The Buffalo National River was created by congress in 1972, for "the purposes of conserving and interpreting an area containing unique scenic and scientific features, and preserving as a free-flowing stream an important segment of the Buffalo River." It is this mandate that drives our preservation and management efforts.
The park contains only 11% of the Buffalo River's watershed. Deforestation and land use modifications outside park boundaries threatens the river. Although the river is to be preserved for the use of future generations and the National Park Service is responsible for that task, only community wide support for conservation efforts in the watershed can reach that goal. The scientific features of the enabling legislation become even more important as development continues to occur in neighboring watersheds.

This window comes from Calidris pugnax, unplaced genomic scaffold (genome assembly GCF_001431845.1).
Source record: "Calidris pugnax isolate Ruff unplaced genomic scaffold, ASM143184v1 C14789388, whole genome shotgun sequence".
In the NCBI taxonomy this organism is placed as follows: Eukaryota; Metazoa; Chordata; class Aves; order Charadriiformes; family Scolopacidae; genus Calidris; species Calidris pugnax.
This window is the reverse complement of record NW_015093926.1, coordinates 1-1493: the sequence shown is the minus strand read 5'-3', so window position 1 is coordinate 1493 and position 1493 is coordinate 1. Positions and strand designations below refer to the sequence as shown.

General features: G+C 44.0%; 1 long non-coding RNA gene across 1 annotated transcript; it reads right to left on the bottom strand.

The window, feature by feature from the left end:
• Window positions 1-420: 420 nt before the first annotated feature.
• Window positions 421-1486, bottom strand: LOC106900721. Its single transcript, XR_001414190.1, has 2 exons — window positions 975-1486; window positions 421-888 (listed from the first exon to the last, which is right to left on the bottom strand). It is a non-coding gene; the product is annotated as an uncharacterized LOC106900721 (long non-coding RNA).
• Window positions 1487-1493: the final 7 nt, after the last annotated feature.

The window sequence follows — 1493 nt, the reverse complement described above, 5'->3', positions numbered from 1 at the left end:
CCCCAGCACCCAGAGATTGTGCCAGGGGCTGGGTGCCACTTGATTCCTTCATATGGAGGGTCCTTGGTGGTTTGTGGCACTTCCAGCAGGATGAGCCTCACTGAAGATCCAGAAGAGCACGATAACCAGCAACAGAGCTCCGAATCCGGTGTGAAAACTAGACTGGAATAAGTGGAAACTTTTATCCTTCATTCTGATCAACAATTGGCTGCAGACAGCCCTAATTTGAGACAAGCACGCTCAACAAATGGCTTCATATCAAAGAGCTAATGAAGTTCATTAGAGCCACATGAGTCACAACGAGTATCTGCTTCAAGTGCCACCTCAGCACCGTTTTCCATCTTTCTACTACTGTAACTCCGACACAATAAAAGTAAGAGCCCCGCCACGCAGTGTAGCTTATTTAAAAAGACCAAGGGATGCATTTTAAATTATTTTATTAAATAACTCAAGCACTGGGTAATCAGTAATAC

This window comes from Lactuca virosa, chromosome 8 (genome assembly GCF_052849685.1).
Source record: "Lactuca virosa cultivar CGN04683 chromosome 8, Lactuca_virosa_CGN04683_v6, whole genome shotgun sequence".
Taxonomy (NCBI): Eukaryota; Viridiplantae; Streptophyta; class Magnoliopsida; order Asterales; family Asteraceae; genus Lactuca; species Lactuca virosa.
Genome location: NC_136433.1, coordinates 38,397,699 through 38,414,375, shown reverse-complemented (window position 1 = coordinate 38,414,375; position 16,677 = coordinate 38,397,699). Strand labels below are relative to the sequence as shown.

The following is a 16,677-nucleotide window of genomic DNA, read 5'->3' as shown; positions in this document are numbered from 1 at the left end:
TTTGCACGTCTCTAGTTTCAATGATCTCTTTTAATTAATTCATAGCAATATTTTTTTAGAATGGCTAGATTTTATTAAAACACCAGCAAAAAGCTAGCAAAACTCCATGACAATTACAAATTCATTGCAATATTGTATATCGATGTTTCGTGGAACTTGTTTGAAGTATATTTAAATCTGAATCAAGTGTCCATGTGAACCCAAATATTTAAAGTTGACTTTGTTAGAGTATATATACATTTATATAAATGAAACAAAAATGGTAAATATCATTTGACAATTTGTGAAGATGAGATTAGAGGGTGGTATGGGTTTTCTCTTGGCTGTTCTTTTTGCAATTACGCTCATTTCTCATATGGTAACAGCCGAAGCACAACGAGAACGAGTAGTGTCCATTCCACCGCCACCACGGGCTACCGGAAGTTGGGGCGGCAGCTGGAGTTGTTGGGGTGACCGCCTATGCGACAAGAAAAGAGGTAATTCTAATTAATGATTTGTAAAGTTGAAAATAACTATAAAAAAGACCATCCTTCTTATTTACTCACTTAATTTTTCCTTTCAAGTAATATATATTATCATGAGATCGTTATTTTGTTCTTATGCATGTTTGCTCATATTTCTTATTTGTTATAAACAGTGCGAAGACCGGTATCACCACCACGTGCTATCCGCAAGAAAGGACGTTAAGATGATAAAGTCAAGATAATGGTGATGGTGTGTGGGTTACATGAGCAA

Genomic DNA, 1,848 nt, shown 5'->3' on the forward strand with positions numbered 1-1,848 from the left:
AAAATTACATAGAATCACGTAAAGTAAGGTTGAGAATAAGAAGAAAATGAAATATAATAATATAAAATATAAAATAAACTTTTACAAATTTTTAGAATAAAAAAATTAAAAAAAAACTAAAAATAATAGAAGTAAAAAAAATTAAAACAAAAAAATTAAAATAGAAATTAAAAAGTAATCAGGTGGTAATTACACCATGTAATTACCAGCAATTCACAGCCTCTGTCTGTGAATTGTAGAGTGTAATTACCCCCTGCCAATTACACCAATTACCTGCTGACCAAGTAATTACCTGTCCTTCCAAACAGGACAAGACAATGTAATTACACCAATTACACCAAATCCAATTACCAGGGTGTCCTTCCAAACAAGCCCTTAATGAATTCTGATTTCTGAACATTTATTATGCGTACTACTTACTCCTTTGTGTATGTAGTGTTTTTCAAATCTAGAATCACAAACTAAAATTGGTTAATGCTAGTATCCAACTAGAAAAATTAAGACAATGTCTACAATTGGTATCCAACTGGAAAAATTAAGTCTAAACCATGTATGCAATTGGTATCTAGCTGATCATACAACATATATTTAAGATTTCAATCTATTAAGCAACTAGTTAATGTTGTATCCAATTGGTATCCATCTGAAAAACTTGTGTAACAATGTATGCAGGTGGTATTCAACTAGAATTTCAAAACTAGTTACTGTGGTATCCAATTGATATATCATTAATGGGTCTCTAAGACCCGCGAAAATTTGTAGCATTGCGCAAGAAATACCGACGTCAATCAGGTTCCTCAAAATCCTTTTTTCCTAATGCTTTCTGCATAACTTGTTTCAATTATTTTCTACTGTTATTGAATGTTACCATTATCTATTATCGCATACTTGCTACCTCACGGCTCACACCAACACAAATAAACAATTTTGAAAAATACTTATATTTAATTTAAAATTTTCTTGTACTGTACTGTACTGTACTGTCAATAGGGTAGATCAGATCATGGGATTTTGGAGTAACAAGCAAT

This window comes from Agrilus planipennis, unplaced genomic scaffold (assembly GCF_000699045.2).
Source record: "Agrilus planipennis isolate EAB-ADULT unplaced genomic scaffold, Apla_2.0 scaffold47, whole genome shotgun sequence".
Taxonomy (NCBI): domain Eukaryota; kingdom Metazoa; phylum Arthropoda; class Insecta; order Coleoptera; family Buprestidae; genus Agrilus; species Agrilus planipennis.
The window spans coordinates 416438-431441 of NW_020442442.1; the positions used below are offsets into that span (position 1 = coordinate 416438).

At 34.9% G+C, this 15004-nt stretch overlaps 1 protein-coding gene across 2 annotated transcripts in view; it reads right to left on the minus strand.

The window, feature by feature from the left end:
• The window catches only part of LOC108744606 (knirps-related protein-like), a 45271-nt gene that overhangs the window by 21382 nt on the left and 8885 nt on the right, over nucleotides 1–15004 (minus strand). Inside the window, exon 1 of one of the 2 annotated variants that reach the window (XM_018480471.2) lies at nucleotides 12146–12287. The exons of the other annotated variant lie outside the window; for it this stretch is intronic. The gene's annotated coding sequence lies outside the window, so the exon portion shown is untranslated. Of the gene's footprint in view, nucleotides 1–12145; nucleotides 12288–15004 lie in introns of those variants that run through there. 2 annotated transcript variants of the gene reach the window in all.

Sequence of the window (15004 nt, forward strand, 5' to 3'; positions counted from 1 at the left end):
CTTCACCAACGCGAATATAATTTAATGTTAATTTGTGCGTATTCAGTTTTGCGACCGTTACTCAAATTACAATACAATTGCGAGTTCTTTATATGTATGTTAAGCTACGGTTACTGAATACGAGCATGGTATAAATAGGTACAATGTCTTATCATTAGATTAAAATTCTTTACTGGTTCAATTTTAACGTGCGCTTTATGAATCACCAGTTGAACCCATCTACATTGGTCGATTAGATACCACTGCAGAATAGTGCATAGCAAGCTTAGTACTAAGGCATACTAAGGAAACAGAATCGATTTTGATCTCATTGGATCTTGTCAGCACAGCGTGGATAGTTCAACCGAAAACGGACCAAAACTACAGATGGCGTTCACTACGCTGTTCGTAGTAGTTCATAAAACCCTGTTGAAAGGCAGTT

The future outlook for the quality of the river is high as the National Park Service and state and local governments strive to create common ground, and forge a universal goal for the preservation of one of the nation's most unique aquatic resources.
The natural resources management strategies employed at the Buffalo National River must be as dynamic and diverse as the resource itself. Management strategies are ever evolving, as the scientific process discovers new and better ways to preserve our nation's natural resources.
Did You Know?
Did you know that Buffalo National River preserves many pioneer homesteads ranging from the 1840s to the 1930s? These structures document the struggles and lifeways of people that carved a living out of the lush forests of the Buffalo River region.